Q2. What did outreach look like to gain participants for the study?
A2: The area is rural and many owners do not live on their property year-round. Some owners primarily use their property as a vacation rental. People may also be skeptical of offers of free water testing. For these reasons, outreach involved multiple strategies, including postcards, door-hangers, social media, and outreach through local radio, print media and at local events. Despite these efforts, only an estimated 10% of eligible households participated in the testing. One potential barrier to recruitment was that potential participants were required to complete a short questionnaire in order to confirm eligibility and collect some basic information about their source of drinking water. Some participants may not have wished to provide this information.
Q3. Did anyone get sick from drinking the water?
A3: We did not conduct a health survey of participants as part of this study, so we did not directly ask if there were health problems associated with drinking or bathing in the water. Lake County and the interagency Harmful Algal Bloom-Related Illness Workgroup did not receive illness reports directly associated with Clear Lake household use, although illnesses potentially associated with recreational water contact in Clear Lake were reported. Because health symptoms from cyanotoxins can be relatively non-specific (e.g., gastrointestinal symptoms), it is possible that residents experienced symptoms without linking them to their household drinking water. Our team is following up to further investigate health issues in the community.
Q4. How do I find certified devices?
A4: Home water treatment is divided into two groups: point-of-entry (POE), which treats water for the entire home, and point-of-use (POU), which treats water at a dedicated faucet. Devices should be certified, installed correctly, maintained, and tested. It is especially important to replace filters at the recommended frequency. Look for symbols from the following certifying entities: IAPMO R&T; NSF International; Underwriters Laboratory (UL); Water Quality Association; CSA Group. Make sure the filter is certified to remove the contaminant that has been found in the water. It’s important that water is free of microbial contamination before installing a POU treatment device.
More information about certified devices for water treatment can be found here.
Q5. If I have a private water system, how do I know which testing to do?
A5: The Cal-WATCH team recommended testing private water system drinking water to check for contaminants at least twice yearly, including coliform bacteria, nitrates, herbicides, and cyanotoxins. Additionally, people not on public water supplies should not drink water drawn from the lake during an algal bloom, even if it is treated, because in-home treatments such as boiling, disinfecting water with chlorine or ultraviolet (UV), and water filtration units do not protect people from cyanotoxins.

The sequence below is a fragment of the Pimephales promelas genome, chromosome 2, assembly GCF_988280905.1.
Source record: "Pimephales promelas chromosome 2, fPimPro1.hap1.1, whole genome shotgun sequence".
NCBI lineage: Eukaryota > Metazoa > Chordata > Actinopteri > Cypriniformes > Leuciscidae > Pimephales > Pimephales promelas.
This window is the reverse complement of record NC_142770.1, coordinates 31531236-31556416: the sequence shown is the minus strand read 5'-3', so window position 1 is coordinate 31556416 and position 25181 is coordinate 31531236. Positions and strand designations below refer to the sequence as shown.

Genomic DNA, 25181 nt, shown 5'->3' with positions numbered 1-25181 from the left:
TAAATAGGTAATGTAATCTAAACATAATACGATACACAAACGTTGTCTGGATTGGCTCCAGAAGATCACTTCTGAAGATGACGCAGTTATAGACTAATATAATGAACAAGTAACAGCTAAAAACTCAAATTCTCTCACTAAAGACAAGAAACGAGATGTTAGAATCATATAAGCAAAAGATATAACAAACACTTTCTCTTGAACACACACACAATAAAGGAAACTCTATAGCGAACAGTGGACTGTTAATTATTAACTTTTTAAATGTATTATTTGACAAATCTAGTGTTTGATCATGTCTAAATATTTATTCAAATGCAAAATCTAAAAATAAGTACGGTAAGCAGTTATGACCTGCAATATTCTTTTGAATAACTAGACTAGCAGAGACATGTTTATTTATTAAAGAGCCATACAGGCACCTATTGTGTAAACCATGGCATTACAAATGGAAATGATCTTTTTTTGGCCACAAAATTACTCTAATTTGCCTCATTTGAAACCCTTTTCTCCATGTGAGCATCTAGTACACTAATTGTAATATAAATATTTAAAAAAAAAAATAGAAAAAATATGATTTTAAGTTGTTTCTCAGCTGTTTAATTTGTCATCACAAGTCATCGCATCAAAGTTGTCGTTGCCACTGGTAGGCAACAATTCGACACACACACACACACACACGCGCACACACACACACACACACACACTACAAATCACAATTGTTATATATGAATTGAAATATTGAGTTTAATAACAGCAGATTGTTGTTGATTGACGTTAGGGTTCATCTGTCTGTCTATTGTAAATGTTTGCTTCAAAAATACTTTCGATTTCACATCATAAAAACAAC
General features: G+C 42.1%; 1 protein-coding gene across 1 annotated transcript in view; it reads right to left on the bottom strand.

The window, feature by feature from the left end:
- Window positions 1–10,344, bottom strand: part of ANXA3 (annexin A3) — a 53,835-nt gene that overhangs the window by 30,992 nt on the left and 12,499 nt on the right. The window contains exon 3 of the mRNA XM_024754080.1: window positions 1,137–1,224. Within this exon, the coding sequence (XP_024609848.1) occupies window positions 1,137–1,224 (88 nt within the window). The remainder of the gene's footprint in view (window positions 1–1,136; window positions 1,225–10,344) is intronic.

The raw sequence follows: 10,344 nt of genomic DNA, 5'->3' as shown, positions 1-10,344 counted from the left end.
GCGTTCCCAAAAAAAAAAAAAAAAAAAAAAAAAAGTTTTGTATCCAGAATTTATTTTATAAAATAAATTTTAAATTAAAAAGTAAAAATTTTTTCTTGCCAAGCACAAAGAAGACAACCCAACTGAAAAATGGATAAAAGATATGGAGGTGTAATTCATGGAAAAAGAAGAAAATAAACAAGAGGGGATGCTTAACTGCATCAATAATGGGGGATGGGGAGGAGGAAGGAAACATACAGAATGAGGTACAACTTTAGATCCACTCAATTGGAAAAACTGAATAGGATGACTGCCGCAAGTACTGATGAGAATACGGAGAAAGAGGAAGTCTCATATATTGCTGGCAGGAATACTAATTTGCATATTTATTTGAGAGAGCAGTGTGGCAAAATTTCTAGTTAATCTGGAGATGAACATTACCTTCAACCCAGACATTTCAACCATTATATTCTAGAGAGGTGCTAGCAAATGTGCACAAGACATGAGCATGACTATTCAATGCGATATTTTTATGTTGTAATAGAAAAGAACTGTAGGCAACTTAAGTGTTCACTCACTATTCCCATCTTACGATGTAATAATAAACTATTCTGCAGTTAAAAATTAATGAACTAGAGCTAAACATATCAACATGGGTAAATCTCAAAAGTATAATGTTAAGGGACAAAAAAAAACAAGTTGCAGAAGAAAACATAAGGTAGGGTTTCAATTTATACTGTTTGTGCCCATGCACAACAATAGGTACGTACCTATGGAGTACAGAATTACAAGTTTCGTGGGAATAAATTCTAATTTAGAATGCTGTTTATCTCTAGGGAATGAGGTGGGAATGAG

For general monitoring considerations, Vermont suggests the following schedule.
Q6. For people on private systems, what are best practices for safe drinking water?
A6: Information provided to the Cal-WATCH participants included: Consult with a professional two times a year or more to ensure your system is working properly. Only drink water taken far away from algal blooms. Only drink water pumped through a filter AND disinfected. Test your water two or more times a year with a certified laboratory. Consider getting four or more neighbors to share the cost of water testing or new equipment or investigating connecting to a public water system if possible. Be aware that using chlorine during an algal bloom can release more toxins into the water. Boiling water can concentrate or increase toxins and nitrates – don’t boil water that may have nitrates or cyanotoxins.
Q7. What are solutions to this problem of cyanobacteria and cyanotoxins in drinking water of private water systems?
A7: In the short-term, local public water systems set up drinking water fill-stations for affected local residents. In the longer term, connecting private systems to public water supplies would help address the problem. Drivers of freshwater harmful algal blooms (HABs) include a combination of nutrient loads, warm water temperatures, and other water body conditions, many of which are likely to increase with climate change. Reducing nutrient pollution (e.g., from agriculture, septic systems, and storm water) is one important solution. Vegetation of shorelines and aeration or artificial water circulation may also provide benefit.
Q8. Where can I find more information about how to deal with potential cyanotoxins in drinking water?
A8: You can find information on treating drinking water in areas where cyanotoxins may be present at the following links: